In April 2020, Sarah Ingle, a U of T alum, wrote a report called “Mapping The Student Data Body,” which explores the collection and use of student data within the University of Toronto’s information technology systems and its administrative processes.
The report is focused on the main educational technologies that students interact with, namely Quercus, ACORN, Microsoft 365, and UTORauth — U of T’s central authorization and identification database. In her report, Ingle looks at the privacy and security assessments that are used in implementing these technologies in order to see their impact on student data privacy.
How it all began
When asked about how the idea for the project came to her, Ingle told The Varsity that it came about after she learned how academic integrity cases at U of T used metadata as evidence during their trial. Ingle was told that things such as a student’s last login, what time they saw an email, and whether or not they opened an email could be used against them if they were ever on trial for plagiarism or other academic offences.
“To me, that pointed to there really being an issue of consent,” she said. Ingle added that she does not think students should be penalized because of metadata evidence if they are not aware that this data is being collected or that it can be used in a trial against them.
Ingle told The Varsity that the report is all about consent. It looks at privacy and consent through a provincial and federal lens but it especially focuses on the privacy laws that exist for the public sector. Ingle said that these laws specifically relate to the user’s understanding of how and why data could be collected and used, and she does not feel that U of T collects information in a way that can be defined as consensual.
Within the report, Ingle also mentions that the only time students consent to data collection is the Notice of Collection that is shown to students when applying to U of T. She believes that it does not adequately capture the many potential ways U of T uses student information and that students need to better understand how their agreement will impact their path through university and their life beyond it.
The importance of transparency
Ingle told The Varsity that there is a big push within the education sector toward technology that has the capability to monitor student performance. Ingle said that COVID-19 has really accelerated a trend to “datafy students’ experiences by introducing new educational technologies and all kinds of measuring systems around student performance.” Universities are now using more ‘datafication’ tools, such as exam proctoring software, that facilitate online evaluations and measure student performance.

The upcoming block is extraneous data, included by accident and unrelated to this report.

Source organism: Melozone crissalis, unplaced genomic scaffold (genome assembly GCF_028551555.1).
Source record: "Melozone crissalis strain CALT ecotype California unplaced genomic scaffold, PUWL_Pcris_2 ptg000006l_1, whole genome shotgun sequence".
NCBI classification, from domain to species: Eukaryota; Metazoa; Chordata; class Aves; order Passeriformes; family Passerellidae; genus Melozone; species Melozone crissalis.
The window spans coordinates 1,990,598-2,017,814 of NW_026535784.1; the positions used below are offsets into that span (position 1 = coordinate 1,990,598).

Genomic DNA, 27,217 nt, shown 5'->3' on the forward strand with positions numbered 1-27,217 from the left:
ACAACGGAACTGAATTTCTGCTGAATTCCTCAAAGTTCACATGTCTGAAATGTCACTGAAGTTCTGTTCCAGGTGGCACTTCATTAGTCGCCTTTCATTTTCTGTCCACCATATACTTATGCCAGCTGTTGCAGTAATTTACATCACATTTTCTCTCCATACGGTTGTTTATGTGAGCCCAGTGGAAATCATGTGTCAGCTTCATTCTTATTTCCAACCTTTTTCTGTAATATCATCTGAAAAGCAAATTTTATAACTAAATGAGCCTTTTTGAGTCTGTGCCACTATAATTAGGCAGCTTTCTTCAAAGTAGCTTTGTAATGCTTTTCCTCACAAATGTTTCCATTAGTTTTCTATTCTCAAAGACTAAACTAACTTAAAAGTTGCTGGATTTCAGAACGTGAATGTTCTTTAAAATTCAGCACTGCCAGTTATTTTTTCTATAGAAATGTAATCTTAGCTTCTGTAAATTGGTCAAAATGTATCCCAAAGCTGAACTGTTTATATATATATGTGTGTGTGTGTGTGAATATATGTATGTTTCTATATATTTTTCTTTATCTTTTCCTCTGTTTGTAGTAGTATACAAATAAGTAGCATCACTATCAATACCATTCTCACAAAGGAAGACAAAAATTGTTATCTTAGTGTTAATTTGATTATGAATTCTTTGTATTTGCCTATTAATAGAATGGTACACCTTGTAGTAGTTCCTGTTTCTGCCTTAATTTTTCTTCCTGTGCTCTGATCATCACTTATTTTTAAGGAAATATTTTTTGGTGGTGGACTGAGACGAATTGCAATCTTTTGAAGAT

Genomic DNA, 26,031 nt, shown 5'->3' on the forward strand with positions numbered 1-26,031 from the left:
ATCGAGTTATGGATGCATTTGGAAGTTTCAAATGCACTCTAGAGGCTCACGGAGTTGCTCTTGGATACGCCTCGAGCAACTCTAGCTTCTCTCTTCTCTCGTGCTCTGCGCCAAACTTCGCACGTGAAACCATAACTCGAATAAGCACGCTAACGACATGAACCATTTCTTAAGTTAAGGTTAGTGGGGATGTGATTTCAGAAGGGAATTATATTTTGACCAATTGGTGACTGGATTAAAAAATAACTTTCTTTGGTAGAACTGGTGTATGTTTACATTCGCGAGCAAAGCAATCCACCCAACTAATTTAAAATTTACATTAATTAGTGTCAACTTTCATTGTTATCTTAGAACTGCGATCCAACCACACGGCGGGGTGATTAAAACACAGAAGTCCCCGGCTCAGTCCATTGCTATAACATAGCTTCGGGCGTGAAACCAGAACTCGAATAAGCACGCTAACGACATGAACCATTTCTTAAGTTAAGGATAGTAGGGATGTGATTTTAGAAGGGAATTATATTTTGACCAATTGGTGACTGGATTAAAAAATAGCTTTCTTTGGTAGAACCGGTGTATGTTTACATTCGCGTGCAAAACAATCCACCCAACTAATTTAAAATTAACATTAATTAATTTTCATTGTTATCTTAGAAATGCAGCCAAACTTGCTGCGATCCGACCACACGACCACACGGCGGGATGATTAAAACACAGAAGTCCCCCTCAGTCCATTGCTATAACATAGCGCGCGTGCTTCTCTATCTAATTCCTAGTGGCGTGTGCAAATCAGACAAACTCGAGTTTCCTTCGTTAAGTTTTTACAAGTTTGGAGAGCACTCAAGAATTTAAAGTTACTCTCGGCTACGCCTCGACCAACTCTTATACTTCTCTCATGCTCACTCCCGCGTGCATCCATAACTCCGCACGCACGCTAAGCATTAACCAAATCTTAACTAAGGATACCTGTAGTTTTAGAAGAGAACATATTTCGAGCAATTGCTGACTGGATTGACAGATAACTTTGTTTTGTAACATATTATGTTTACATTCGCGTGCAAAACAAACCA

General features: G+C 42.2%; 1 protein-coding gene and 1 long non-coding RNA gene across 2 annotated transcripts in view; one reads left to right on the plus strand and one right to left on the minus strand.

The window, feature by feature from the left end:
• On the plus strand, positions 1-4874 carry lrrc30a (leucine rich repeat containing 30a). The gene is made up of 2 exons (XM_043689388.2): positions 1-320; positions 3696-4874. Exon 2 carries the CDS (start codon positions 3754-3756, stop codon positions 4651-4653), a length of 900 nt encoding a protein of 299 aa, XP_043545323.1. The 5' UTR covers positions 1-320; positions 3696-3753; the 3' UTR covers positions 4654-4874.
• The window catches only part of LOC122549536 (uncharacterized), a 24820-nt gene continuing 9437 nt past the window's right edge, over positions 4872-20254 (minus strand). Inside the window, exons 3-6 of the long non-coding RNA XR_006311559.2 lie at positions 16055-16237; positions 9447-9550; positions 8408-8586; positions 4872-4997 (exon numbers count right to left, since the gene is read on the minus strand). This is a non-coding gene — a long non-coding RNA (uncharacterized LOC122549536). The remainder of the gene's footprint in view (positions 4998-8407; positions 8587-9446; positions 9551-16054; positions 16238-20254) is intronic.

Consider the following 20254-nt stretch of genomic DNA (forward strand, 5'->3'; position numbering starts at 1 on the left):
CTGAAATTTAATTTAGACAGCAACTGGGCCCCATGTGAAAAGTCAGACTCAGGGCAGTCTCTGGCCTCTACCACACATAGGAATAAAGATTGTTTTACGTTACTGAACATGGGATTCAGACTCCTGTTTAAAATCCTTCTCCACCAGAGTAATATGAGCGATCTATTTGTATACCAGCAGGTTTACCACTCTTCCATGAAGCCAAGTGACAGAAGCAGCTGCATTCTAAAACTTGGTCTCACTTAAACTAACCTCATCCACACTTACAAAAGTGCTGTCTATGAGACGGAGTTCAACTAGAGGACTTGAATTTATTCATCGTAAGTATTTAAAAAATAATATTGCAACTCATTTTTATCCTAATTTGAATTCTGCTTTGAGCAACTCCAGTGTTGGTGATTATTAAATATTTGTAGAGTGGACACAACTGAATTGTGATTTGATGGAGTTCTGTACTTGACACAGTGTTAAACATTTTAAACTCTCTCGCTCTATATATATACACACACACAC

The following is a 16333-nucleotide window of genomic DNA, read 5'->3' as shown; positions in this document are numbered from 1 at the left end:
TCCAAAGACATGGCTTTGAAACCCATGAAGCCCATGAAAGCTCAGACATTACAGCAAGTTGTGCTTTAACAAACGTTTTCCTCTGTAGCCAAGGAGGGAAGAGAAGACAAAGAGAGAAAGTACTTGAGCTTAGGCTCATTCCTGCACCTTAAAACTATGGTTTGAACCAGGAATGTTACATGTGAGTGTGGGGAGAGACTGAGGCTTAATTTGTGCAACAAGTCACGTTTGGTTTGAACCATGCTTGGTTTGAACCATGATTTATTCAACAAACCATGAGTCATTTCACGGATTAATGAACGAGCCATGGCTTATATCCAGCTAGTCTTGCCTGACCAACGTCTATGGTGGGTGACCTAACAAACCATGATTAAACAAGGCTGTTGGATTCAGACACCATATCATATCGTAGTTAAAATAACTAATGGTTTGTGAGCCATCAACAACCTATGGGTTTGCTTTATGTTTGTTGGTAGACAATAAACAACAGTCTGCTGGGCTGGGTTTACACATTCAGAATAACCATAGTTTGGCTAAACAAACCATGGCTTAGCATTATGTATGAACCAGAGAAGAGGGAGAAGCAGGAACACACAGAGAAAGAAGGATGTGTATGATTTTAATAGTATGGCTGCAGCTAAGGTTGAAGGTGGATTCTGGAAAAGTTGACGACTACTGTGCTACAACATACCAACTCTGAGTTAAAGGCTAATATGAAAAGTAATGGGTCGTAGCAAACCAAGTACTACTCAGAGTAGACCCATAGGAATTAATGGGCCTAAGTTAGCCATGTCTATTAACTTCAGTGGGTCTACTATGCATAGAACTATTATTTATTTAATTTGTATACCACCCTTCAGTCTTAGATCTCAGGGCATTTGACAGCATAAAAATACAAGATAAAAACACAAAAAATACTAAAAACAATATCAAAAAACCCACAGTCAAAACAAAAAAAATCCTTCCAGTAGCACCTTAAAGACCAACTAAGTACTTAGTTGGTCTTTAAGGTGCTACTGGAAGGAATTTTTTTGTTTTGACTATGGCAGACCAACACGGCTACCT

Ingle commented that not all students are impacted equally by datafication and by the analytics that it produces. Exam proctoring software is riddled with software issues that result in incredibly racist and classist outcomes. For example, a Black or brown student can be flagged for potentially cheating because the algorithm or software cannot recognize their face; some students must shine a light in their face in order to have the software pick them up.
U of T’s stance on privacy
In a statement to The Varsity, a University of Toronto spokesperson emphasized the university’s commitment to protecting the privacy of students as well as all members of the university community. The spokesperson wrote that the university’s approach to privacy is not only compliant with the law and good privacy practice, but is also pedagogically driven and student-centric. “We tell people how we protect privacy according to the law, and how we ensure that data is collected, protected and retained appropriately,” they wrote.
The university ensures that it only collects personal information from users if they knowingly provide this information for official university purposes. The spokesperson claimed that the university regularly reviews the information it provides users about how their data will be used and makes sure this information is stated as simply as possible so that all users can understand the principal purposes for the university’s use of their data. “We also monitor changes in technology, laws, and social norms related to privacy,” the spokesperson wrote.
Ingle says that a simple change that U of T could make which would make them more inclusive and informative would be to give access to university policies in multiple languages. It would also help to translate the policies into plain language because it is currently incredibly difficult to understand a great deal of their policy due to how heavy it is on legal jargon. In the long term, Ingle says that U of T should strive to include students in their decision-making process and allow students to opt out of letting the university collect some of their information.